- The couriers’ freedom to organise their work seems not to be limited either. Indeed, according to the Tribunal, couriers are free to disconnect from the platform whenever they wish and they are not obliged to accept deliveries as long as they are not connected. A courier is only bound to carry out an order according to certain guidelines when s/he has accepted a specific order.
- Finally, the Tribunal considered that the couriers’ declarations in the Labour Auditorate’s conclusions do not show that the platform exercised concrete hierarchical control.
Consequently, the Tribunal declares the claims of the Labour Auditorate and the couriers unfounded.
This decision could set a precedent in discussions of the nature of the employment relationship in gig economy platforms. The specific situation of each platform must, of course, be examined on a case-by-case basis.
New package of measures designed to improve employment conditions for digital platform workers at EU level
Coincidentally, the day after this Deliveroo decision, the European Commission introduced a new package of measures designed to improve employment conditions for digital platform workers. Under a new set of proposals published on 9 December 2021, the EU seeks to provide enhanced rights for digital platform workers. The package includes a Communication setting out the EU’s approach to the gig economy, a draft Directive with concrete measures to enhance platform workers’ rights and draft Guidelines on how EU competition law applies to attempts by self-employed gig economy actors to bargain collectively.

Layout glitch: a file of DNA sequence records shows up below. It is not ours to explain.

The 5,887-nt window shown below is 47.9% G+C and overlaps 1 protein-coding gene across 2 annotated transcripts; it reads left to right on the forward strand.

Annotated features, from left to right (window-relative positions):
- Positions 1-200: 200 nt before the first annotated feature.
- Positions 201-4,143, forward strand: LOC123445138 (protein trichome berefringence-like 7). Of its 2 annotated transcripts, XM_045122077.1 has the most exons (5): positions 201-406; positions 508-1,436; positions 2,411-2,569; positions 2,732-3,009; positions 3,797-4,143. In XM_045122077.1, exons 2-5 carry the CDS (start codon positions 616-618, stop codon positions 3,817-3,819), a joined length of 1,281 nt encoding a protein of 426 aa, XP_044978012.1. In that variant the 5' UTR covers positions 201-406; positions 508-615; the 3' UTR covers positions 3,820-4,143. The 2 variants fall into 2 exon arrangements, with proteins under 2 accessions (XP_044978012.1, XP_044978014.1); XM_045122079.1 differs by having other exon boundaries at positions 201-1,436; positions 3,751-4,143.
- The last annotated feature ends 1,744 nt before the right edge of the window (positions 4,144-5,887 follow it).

The proposed Directive would introduce criteria to assess whether a platform should be considered an “employer”; if two of these criteria, which are set out in Article 4(2) of the draft Directive, are met, there will be a legal presumption that the platform is an employer. This presumption can be contested by platforms, which would have the burden of demonstrating that their arrangements do not constitute employment relationships.
Workers for platforms that are classified as employers would then enjoy enhanced legal protection and benefits. In particular, they would have a right to a minimum wage in Member States that have one, collective bargaining, working time and health protection, the right to paid leave, enhanced protection against work accidents, unemployment and sickness benefit and contributory pensions.
The Directive also includes provisions on the use of algorithms by digital platforms, which would increase transparency around, and monitoring of, their use and give both workers and genuinely self-employed individuals the right to contest automated decisions.
The package also includes draft Guidelines on how self-employed individuals operating in the platform economy could negotiate collectively to improve working conditions without falling foul of EU competition law.
Of course, it will be some time before these proposals become law and they may change along the way. There will be an eight-week consultation with stakeholders on the Guidelines before they are adopted, while the proposed Directive will be discussed by the European Parliament and the Council of Ministers. Once a final Directive is adopted, Member States will have two years to implement its provisions nationally.
Claeys & Engels will be following these developments closely.
Thomas Douillet, Claeys & Engels